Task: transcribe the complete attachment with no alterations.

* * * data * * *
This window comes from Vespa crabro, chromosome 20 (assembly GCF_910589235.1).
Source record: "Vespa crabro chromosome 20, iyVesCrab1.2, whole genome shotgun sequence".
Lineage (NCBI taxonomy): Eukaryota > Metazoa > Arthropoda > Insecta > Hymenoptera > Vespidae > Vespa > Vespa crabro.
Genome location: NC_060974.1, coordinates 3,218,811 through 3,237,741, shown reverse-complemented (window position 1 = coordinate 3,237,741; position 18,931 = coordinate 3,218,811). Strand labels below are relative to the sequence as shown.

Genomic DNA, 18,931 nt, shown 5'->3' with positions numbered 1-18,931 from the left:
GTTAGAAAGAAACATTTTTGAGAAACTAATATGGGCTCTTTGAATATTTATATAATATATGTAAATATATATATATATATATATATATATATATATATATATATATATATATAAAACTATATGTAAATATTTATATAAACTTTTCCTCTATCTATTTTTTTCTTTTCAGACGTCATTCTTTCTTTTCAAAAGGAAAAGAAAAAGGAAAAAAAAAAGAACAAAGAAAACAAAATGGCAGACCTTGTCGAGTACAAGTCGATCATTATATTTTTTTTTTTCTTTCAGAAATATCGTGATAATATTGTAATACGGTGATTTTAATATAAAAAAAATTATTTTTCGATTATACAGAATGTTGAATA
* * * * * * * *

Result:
This window comes from Vespa crabro, chromosome 20 (assembly GCF_910589235.1).
Source record: "Vespa crabro chromosome 20, iyVesCrab1.2, whole genome shotgun sequence".
Lineage (NCBI taxonomy): Eukaryota > Metazoa > Arthropoda > Insecta > Hymenoptera > Vespidae > Vespa > Vespa crabro.
Genome location: NC_060974.1, coordinates 3,218,811 through 3,237,741, shown reverse-complemented (window position 1 = coordinate 3,237,741; position 18,931 = coordinate 3,218,811). Strand labels below are relative to the sequence as shown.

Genomic DNA, 18,931 nt, shown 5'->3' with positions numbered 1-18,931 from the left:
GTTAGAAAGAAACATTTTTGAGAAACTAATATGGGCTCTTTGAATATTTATATAATATATGTAAATATATATATATATATATATATATATATATATATATATATATATATATAAAACTATATGTAAATATTTATATAAACTTTTCCTCTATCTATTTTTTTCTTTTCAGACGTCATTCTTTCTTTTCAAAAGGAAAAGAAAAAGGAAAAAAAAAAGAACAAAGAAAACAAAATGGCAGACCTTGTCGAGTACAAGTCGATCATTATATTTTTTTTTTTCTTTCAGAAATATCGTGATAATATTGTAATACGGTGATTTTAATATAAAAAAAATTATTTTTCGATTATACAGAATGTTGAATA